If you notice, this is one of the only moves that says “On a miss, some catastrophe occurs as the result of your calling” This means that the hard move is so horrible, that you essentially pissed off the spirits. “I want to summon wind to help us out run our enemies on these boats. I rolled 2…” the GM goes “You angered the spirits, you mocked or insulted them in some way that the skies darken. Lightning crashes. You are now in the unholy child of a maelstrom and a hurricane.”

  8. I agree, the move is too powerful to be used routinely.

    I think I just have to replace in my mind “nature’s price” with “the price of the elemental you summoned”.

    Part of the problem arose because the Druid was using the move to put out a forest fire, and the player argued that she was already paying a price to Nature (or shouldn’t become indebted). Do you agree?

    Thanks for the examples, I’ll try to be more creative and define the prices better next session.

  9. I don’t. Forest fires are a necessary part of nature. They clear the land, make fertile soil. Little known fact: Sequoia trees cannot produce new trees without a forest fire.

    As for her use: did she rain on the fire or have the fire move away? I think the title “elemental mastery” gives a good idea of limits. People think of the four elements (not the periodic table) and relate to that.

    Now, if you want to assume that nature is a combination of all of these things and a deity of such, I’d play it like that. Nature wants a boon for it’s services. And as any adventurer knows, when you ask a deity for something, there’s always a price. Even the option of pain.

  10. She made it rain on a fire, but it was started by some lumberjacks who (unknowingly) tried to cut down a Treant.

    After the Treant retaliated, they ran away but used incendiary arrows to ignite both the Treant and the surrounding trees.

    The Druid arrived, used elemental mastery to make a big wave out of a nearby river, but there was only enough water for the Treant.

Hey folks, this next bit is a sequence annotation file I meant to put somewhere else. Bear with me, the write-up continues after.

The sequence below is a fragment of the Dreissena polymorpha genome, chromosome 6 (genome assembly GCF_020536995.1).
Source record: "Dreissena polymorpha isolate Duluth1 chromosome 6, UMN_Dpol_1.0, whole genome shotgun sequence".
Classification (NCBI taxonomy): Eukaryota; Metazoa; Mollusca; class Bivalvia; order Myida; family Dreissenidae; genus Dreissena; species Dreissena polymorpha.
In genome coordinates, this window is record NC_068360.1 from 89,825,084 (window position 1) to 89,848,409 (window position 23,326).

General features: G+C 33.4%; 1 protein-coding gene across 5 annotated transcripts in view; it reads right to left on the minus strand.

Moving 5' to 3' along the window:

She then proceeded to call rain clouds to put down the fire.

    The theme of the adventure is the struggle between the forest and its inhabitants (mostly centaurs and some fae creatures) and the nearby human settlement (with some nefarious creatures instigating a war between both), so I would say that the fire was not very much natural in that context, but… not sure any more.

  11. It’s all on what you want to do. If she was my player, she’d inform me her desired act, and roll. On the 10+ it would be the following:

    Realizing you lack the natural resources to do more, you commune with nature, envoking your druid abilities to speak to the elements. Your skill to many seems instantaneous, but in your mind you are confronted with Nature itself. Nature is a spirit of balance and favors your efforts. To maintain balance it asks of you to bring the forest and the settlement into harmony.

    Now she has a choice, if her alignment conflicts, she can argue she will not do it. (Avoid Nature’s Price) Nature can then point out that the rain is ready regardless. She can have it fall as she wishes but will not be able to stop it. (Desire comes to pass) Or she can deny the rain, but will have to point it somewhere else. (Retain control). That’s assuming she opts not to fulfill nature’s price.

    Nature could also demand it in a time frame.

    Now, on a 7-9. She could have avoided nature’s price and a storm would blow off and rain where it didn’t help, possibly flood that location. Or she could accept the price and have it rain on the forest, without the ability to control it. Or she could redirect the monsoon somewhere else.

    A miss, as a catastrophe, would be that nature blames you. Or holds you responsible. The forest and the settlement could be the price for your assumption. The idea that you could command nature.

    Nature could destroy everything, with the knowledge now new life would take root.


  12. Notice I changed how nature’s price could be viewed, from the elements to a deity. It’s vague wording because it is designed to help you craft the story that works best for you.

  13. We reached a consensus based on your ideas.

    The elements are the building blocks of nature. Nature flourishes when they are at balance.

    But the elements, by themselves, are kind of selfish and petty. Fire wants to burn, wind wants to blow, water wants to drown and earth wants to… sit still or shake, whatever.

    When you call an element and choose to pay the price, it’s not quite nature’s price, but the element’s price (not rules as writen, but I guess it’s fine if it makes sense in our game).

    The element may request something of you first, may make you promise to do something for it in the future, or it may say “you owe me” (usually when I can’t think of anything on the spot).

    For example, Earth may allow you to make a rock slide, but only if you allow it to block the river in the process.

    A in game example, Wind helped to deflect a magical fire, but it said to the Druid: “I will someday erode this mountains. You can’t interfere.” The problem is the mountains protect the woods from the Western scorching winds…

    Another example I gave to the player: suppose Water helps you and say that you owe her… next time you pass close to a damn, she may ask you to set her free… even if that means drowning the nearby village.

    Thanks for your input, it really helped to reach something we are both satisfied with.